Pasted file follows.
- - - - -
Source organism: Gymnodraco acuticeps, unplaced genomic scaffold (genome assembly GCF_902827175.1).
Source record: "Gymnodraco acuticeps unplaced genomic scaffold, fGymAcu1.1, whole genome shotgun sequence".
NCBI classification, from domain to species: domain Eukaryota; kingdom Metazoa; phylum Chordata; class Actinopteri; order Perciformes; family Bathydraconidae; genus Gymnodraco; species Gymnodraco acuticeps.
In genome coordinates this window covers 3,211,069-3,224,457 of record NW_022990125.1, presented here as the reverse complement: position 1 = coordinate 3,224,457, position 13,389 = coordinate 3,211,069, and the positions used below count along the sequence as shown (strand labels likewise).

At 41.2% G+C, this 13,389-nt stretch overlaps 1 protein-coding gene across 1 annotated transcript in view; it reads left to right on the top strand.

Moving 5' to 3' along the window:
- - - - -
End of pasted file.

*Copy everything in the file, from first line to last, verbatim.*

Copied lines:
Source organism: Gymnodraco acuticeps, unplaced genomic scaffold (genome assembly GCF_902827175.1).
Source record: "Gymnodraco acuticeps unplaced genomic scaffold, fGymAcu1.1, whole genome shotgun sequence".
NCBI classification, from domain to species: domain Eukaryota; kingdom Metazoa; phylum Chordata; class Actinopteri; order Perciformes; family Bathydraconidae; genus Gymnodraco; species Gymnodraco acuticeps.
In genome coordinates this window covers 3,211,069-3,224,457 of record NW_022990125.1, presented here as the reverse complement: position 1 = coordinate 3,224,457, position 13,389 = coordinate 3,211,069, and the positions used below count along the sequence as shown (strand labels likewise).

At 41.2% G+C, this 13,389-nt stretch overlaps 1 protein-coding gene across 1 annotated transcript in view; it reads left to right on the top strand.

Moving 5' to 3' along the window: